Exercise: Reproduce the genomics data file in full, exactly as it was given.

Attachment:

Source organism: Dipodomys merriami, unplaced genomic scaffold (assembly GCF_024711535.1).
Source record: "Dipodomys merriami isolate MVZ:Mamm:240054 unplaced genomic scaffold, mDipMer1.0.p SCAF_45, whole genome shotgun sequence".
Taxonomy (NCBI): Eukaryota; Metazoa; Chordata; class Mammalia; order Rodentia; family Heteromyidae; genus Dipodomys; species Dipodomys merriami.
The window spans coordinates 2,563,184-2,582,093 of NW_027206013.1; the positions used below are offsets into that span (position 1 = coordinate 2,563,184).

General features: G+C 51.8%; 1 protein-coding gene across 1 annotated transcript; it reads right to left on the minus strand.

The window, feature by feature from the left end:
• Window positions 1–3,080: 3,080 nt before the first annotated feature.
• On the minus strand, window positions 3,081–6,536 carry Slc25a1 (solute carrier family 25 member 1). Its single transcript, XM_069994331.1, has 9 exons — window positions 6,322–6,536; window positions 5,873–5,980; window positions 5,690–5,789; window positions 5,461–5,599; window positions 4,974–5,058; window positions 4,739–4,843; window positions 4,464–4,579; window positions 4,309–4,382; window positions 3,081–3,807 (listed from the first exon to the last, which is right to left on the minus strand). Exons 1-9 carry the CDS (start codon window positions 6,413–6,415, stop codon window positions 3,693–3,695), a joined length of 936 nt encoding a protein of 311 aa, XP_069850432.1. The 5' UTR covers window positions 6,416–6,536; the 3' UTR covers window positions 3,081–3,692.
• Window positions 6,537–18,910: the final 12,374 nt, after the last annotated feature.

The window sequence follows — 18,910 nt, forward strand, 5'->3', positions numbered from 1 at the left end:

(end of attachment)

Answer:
Source organism: Dipodomys merriami, unplaced genomic scaffold (assembly GCF_024711535.1).
Source record: "Dipodomys merriami isolate MVZ:Mamm:240054 unplaced genomic scaffold, mDipMer1.0.p SCAF_45, whole genome shotgun sequence".
Taxonomy (NCBI): Eukaryota; Metazoa; Chordata; class Mammalia; order Rodentia; family Heteromyidae; genus Dipodomys; species Dipodomys merriami.
The window spans coordinates 2,563,184-2,582,093 of NW_027206013.1; the positions used below are offsets into that span (position 1 = coordinate 2,563,184).

General features: G+C 51.8%; 1 protein-coding gene across 1 annotated transcript; it reads right to left on the minus strand.

The window, feature by feature from the left end:
• Window positions 1–3,080: 3,080 nt before the first annotated feature.
• On the minus strand, window positions 3,081–6,536 carry Slc25a1 (solute carrier family 25 member 1). Its single transcript, XM_069994331.1, has 9 exons — window positions 6,322–6,536; window positions 5,873–5,980; window positions 5,690–5,789; window positions 5,461–5,599; window positions 4,974–5,058; window positions 4,739–4,843; window positions 4,464–4,579; window positions 4,309–4,382; window positions 3,081–3,807 (listed from the first exon to the last, which is right to left on the minus strand). Exons 1-9 carry the CDS (start codon window positions 6,413–6,415, stop codon window positions 3,693–3,695), a joined length of 936 nt encoding a protein of 311 aa, XP_069850432.1. The 5' UTR covers window positions 6,416–6,536; the 3' UTR covers window positions 3,081–3,692.
• Window positions 6,537–18,910: the final 12,374 nt, after the last annotated feature.

The window sequence follows — 18,910 nt, forward strand, 5'->3', positions numbered from 1 at the left end: